[7] The Specials, ‘Ghost Town’

The Specials

This place being a beacon of originality and all that, it’s difficult to tackle ‘Ghost Town’ without offering trite observations about unfortunate serendipitous events that have been reeled out a million times before. Ahem. No, we wouldn’t want to do anything like that. No. Now, wasn’t it strange how all those urban riots raged while this was at No.1? It’s as if Dammers, Hall and the gang were seers; arch-chroniclers of the rough-end of the street, so in touch with the pulse their fingers kept bobbing up and down.

OK, let’s just say that this queasy classic is powerful and insidious enough, even without the confluence of circumstance that makes it a vivid ‘Sign ‘O’ The Times’. A lucky break, if we’re being grim.

The best part of 30 years removed from all that, Junior just liked the record – although she drew the rather alarming conclusion that the crazed, ghoulish “la-la-la”s were being sung by Lykke Li. Still, with a whole new set of riots surely only a further drop in house prices away, there’s an opening for Lykke to reissue ‘I’m Good, I’m Gone’ and provide a timely anthem for our skidaddle out of the chaos.

People getting angry:

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[4] The Special A.K.A., ‘Gangsters’

Centred around some ruffneck shenanigans involving stolen and mysteriously returned guitars in Paris, this is a boisterous yet eerie debut. Must be Terry Hall’s dislocated vocal and the air of fairground freakshow that would come right to the fore on ‘Ghost Town’, but it packs a sinister punch even amid the skintight bounce.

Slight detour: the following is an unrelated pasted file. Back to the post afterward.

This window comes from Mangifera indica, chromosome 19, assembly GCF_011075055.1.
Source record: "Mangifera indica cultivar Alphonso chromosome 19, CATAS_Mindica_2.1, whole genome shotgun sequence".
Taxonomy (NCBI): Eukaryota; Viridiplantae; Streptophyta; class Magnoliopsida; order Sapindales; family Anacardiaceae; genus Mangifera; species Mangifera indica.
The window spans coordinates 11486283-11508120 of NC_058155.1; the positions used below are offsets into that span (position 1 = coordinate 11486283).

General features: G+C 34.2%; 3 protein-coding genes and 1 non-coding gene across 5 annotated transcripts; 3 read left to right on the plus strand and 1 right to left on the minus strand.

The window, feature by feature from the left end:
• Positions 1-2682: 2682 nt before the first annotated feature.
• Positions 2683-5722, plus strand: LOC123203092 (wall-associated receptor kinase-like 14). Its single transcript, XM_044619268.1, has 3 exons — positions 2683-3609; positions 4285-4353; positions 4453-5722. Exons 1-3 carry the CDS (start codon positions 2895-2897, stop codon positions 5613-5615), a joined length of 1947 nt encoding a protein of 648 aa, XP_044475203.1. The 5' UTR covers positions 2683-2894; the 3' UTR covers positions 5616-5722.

We did a rudeboy skank to it – although Junior suggested I was walking “like a monkey” – before segueing into ‘A Message To You Rudy’ where she pointed out what she identified as “trumpets, Daddy”. She wants a trumpet; that’s along with a piano, a guitar, some drums, a trombone and a violin. Basically, she wants to be Dexys Midnight Runners. And maybe they wanted to be The Specials/The Special A.K.A./whatever the hell they felt like being at the time, only with a yelp to replace the whine and ersatz soul to trump the ska. Well, this is a broad church.

Don’t call me Scarface!

[20] Squeeze, ‘Cool For Cats’

Ah, 1979. I started paying attention to Top Of The Pops, Arsenal, all life’s sweetest joys. Moved to Hertfordshire in January and stayed there for 17 years (minus a dozen terms in Bristol). Pop baffled me, but that may have been down to assuming that everything Terry Wogan played was current. In that world, the Supremes were going strong and Cliff Richard was still a chart-topper. Hmmm.

Marrying new wave and pub rock, Squeeze had a boisterous appeal that worked well in the playground; to seven-year-olds a band to file alongside The Specials, The Jam and the rising Madness – stuff it was ok to like and bowl along to as if you were something else, something a stretch more streetwise than a kid with a fringe and grey shorts. If it was cool for cats, we wanted a bit of it. In essence, the single isn’t typical Squeeze, more a part within a part for Chris Difford to play, but he sounds smart and the band bounce in broad-shouldered style. The drifting middle eight’s useless though.

For all I know, Junior’s already at the age when she wants to impress her peers, and she’s got all the moves to do so. A jerky dance matched the sproinging bass and she gave an airing to this week’s trick – humming along to the tune. At the end she asked whether Junior 2 (Juniest? Minima?) liked the song now there’s scope for a blog within a blog – and then requested the next track on the Best Of. Give it a week or so, missy.